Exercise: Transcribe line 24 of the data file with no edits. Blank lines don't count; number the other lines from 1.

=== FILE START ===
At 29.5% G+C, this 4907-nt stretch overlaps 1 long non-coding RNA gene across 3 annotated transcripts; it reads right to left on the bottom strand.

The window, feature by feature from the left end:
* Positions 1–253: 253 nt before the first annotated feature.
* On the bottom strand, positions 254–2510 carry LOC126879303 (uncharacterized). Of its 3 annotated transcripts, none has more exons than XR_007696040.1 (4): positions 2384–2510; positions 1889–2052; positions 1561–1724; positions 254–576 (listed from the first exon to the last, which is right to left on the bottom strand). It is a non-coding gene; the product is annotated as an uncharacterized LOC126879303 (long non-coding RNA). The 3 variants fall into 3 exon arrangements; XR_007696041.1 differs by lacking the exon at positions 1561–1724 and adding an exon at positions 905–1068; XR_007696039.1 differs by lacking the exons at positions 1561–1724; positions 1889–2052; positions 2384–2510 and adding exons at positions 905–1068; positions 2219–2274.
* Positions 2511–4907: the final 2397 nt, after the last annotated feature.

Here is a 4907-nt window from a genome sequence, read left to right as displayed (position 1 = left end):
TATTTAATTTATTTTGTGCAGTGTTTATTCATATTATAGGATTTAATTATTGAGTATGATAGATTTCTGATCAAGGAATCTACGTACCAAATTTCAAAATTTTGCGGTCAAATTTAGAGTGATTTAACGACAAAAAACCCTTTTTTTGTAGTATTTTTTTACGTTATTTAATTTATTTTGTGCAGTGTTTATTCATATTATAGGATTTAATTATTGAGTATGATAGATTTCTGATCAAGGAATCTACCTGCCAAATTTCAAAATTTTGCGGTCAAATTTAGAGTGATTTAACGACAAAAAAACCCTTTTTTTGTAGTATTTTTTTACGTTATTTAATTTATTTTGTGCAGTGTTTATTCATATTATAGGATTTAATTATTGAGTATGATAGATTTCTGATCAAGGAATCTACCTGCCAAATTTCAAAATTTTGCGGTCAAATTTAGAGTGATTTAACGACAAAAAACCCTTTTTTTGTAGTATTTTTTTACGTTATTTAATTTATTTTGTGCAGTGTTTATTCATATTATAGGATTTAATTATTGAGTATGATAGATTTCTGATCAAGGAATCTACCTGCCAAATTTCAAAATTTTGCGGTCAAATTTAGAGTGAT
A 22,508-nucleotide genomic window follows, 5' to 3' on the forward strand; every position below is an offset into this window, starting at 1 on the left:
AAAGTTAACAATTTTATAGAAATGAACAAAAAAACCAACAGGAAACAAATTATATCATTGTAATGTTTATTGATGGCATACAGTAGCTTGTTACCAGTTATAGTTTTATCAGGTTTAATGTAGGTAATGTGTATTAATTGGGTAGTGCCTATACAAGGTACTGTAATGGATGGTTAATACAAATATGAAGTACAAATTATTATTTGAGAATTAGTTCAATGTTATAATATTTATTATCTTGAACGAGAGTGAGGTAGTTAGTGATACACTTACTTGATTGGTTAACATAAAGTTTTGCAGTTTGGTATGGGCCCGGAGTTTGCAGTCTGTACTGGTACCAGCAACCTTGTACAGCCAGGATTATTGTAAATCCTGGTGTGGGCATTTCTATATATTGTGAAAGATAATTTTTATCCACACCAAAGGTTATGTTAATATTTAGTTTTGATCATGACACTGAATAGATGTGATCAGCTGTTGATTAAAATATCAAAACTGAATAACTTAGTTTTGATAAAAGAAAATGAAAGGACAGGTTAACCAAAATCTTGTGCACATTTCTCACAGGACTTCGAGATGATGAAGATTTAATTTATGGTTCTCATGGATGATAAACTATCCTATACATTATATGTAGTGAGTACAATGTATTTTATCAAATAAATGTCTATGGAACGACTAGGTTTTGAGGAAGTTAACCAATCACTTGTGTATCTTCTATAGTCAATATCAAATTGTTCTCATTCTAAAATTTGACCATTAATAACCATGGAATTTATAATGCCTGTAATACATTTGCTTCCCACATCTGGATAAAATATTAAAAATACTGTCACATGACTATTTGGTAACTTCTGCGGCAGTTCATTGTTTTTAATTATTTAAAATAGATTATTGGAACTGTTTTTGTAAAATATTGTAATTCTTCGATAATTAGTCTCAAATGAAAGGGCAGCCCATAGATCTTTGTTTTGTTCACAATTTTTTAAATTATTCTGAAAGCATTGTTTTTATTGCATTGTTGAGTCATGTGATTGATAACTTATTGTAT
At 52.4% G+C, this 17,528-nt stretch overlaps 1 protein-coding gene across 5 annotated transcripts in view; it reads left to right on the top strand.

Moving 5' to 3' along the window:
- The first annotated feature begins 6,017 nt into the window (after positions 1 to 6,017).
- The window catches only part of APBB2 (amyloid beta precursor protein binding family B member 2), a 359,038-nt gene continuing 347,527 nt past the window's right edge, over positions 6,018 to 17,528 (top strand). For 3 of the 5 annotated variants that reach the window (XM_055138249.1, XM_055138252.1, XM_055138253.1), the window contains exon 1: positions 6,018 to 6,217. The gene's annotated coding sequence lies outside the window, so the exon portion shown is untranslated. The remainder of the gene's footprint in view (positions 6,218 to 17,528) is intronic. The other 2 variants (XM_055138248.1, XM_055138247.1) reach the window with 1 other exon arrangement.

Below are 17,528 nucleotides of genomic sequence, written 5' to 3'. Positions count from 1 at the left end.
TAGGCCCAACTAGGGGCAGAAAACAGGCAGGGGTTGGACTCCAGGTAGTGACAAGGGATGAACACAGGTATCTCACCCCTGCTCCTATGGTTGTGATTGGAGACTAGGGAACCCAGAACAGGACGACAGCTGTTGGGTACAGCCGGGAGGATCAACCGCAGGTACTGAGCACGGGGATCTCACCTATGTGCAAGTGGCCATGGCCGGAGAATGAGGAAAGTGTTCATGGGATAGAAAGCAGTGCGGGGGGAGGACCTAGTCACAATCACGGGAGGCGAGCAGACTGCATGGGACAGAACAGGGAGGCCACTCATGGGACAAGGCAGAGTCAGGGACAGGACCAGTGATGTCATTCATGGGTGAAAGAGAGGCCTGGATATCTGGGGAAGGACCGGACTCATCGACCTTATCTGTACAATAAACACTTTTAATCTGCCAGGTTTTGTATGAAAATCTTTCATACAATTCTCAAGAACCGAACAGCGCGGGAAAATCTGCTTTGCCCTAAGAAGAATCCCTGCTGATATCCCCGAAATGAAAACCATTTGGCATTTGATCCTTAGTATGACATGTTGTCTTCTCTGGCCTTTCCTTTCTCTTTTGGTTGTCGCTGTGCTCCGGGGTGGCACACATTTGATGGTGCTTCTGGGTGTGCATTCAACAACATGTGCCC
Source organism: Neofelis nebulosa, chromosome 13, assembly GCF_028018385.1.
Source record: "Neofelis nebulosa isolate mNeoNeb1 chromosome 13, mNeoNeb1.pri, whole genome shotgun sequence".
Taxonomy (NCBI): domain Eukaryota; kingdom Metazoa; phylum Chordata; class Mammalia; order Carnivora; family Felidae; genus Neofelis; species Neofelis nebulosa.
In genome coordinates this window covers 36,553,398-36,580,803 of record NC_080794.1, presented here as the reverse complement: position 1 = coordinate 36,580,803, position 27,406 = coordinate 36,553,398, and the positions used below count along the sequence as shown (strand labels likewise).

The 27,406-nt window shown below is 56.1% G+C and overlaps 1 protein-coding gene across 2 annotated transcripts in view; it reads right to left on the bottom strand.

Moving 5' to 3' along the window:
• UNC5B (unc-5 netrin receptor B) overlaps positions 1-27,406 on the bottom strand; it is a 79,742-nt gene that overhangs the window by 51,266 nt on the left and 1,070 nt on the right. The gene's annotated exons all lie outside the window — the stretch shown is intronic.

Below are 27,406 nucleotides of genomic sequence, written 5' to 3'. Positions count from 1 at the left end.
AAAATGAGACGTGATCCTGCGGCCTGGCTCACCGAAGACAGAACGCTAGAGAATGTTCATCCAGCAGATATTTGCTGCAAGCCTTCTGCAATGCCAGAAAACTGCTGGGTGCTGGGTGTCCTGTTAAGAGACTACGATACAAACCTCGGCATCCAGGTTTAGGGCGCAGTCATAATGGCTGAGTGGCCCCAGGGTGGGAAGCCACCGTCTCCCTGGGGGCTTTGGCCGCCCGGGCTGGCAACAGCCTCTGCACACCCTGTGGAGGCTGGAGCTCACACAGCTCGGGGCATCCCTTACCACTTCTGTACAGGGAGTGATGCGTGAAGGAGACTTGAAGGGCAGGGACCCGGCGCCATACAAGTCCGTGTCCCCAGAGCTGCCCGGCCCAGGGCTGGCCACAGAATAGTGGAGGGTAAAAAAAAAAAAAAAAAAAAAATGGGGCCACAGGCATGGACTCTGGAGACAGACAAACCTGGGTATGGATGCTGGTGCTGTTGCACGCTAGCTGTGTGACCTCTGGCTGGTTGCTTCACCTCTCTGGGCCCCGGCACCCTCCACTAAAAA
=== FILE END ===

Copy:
AAAATGAGACGTGATCCTGCGGCCTGGCTCACCGAAGACAGAACGCTAGAGAATGTTCATCCAGCAGATATTTGCTGCAAGCCTTCTGCAATGCCAGAAAACTGCTGGGTGCTGGGTGTCCTGTTAAGAGACTACGATACAAACCTCGGCATCCAGGTTTAGGGCGCAGTCATAATGGCTGAGTGGCCCCAGGGTGGGAAGCCACCGTCTCCCTGGGGGCTTTGGCCGCCCGGGCTGGCAACAGCCTCTGCACACCCTGTGGAGGCTGGAGCTCACACAGCTCGGGGCATCCCTTACCACTTCTGTACAGGGAGTGATGCGTGAAGGAGACTTGAAGGGCAGGGACCCGGCGCCATACAAGTCCGTGTCCCCAGAGCTGCCCGGCCCAGGGCTGGCCACAGAATAGTGGAGGGTAAAAAAAAAAAAAAAAAAAAAATGGGGCCACAGGCATGGACTCTGGAGACAGACAAACCTGGGTATGGATGCTGGTGCTGTTGCACGCTAGCTGTGTGACCTCTGGCTGGTTGCTTCACCTCTCTGGGCCCCGGCACCCTCCACTAAAAA